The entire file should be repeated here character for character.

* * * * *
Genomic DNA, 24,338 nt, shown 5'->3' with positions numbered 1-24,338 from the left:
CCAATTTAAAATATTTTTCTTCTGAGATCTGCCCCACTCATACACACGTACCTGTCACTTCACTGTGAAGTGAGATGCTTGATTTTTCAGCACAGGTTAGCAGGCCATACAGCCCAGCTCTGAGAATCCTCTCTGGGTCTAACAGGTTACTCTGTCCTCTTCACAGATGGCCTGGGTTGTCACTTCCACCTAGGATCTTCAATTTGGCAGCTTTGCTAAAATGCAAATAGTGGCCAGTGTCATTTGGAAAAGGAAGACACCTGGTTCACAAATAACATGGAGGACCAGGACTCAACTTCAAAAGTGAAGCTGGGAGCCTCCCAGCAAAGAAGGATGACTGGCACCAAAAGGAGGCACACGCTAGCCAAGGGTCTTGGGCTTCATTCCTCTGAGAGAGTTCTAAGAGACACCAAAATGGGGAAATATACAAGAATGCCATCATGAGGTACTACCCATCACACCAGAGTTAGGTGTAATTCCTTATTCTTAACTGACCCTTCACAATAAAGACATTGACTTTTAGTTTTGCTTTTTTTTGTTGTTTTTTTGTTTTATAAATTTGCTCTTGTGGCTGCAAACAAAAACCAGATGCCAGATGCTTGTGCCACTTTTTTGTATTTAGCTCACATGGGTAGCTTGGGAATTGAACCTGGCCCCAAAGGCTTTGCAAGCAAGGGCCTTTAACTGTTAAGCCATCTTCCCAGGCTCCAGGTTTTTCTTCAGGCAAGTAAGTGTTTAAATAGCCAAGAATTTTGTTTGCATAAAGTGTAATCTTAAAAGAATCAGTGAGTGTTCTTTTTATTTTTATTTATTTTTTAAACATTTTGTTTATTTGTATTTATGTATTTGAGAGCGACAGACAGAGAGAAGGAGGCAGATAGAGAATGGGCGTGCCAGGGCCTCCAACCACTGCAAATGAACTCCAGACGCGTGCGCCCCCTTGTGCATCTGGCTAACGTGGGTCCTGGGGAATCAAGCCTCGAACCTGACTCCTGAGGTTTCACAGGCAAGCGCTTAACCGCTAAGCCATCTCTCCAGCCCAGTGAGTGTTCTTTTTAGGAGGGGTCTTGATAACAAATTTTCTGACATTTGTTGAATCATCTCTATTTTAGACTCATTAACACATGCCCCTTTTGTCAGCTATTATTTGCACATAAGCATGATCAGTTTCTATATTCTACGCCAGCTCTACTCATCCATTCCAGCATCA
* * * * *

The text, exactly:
Genomic DNA, 24,338 nt, shown 5'->3' with positions numbered 1-24,338 from the left:
CCAATTTAAAATATTTTTCTTCTGAGATCTGCCCCACTCATACACACGTACCTGTCACTTCACTGTGAAGTGAGATGCTTGATTTTTCAGCACAGGTTAGCAGGCCATACAGCCCAGCTCTGAGAATCCTCTCTGGGTCTAACAGGTTACTCTGTCCTCTTCACAGATGGCCTGGGTTGTCACTTCCACCTAGGATCTTCAATTTGGCAGCTTTGCTAAAATGCAAATAGTGGCCAGTGTCATTTGGAAAAGGAAGACACCTGGTTCACAAATAACATGGAGGACCAGGACTCAACTTCAAAAGTGAAGCTGGGAGCCTCCCAGCAAAGAAGGATGACTGGCACCAAAAGGAGGCACACGCTAGCCAAGGGTCTTGGGCTTCATTCCTCTGAGAGAGTTCTAAGAGACACCAAAATGGGGAAATATACAAGAATGCCATCATGAGGTACTACCCATCACACCAGAGTTAGGTGTAATTCCTTATTCTTAACTGACCCTTCACAATAAAGACATTGACTTTTAGTTTTGCTTTTTTTTGTTGTTTTTTTGTTTTATAAATTTGCTCTTGTGGCTGCAAACAAAAACCAGATGCCAGATGCTTGTGCCACTTTTTTGTATTTAGCTCACATGGGTAGCTTGGGAATTGAACCTGGCCCCAAAGGCTTTGCAAGCAAGGGCCTTTAACTGTTAAGCCATCTTCCCAGGCTCCAGGTTTTTCTTCAGGCAAGTAAGTGTTTAAATAGCCAAGAATTTTGTTTGCATAAAGTGTAATCTTAAAAGAATCAGTGAGTGTTCTTTTTATTTTTATTTATTTTTTAAACATTTTGTTTATTTGTATTTATGTATTTGAGAGCGACAGACAGAGAGAAGGAGGCAGATAGAGAATGGGCGTGCCAGGGCCTCCAACCACTGCAAATGAACTCCAGACGCGTGCGCCCCCTTGTGCATCTGGCTAACGTGGGTCCTGGGGAATCAAGCCTCGAACCTGACTCCTGAGGTTTCACAGGCAAGCGCTTAACCGCTAAGCCATCTCTCCAGCCCAGTGAGTGTTCTTTTTAGGAGGGGTCTTGATAACAAATTTTCTGACATTTGTTGAATCATCTCTATTTTAGACTCATTAACACATGCCCCTTTTGTCAGCTATTATTTGCACATAAGCATGATCAGTTTCTATATTCTACGCCAGCTCTACTCATCCATTCCAGCATCA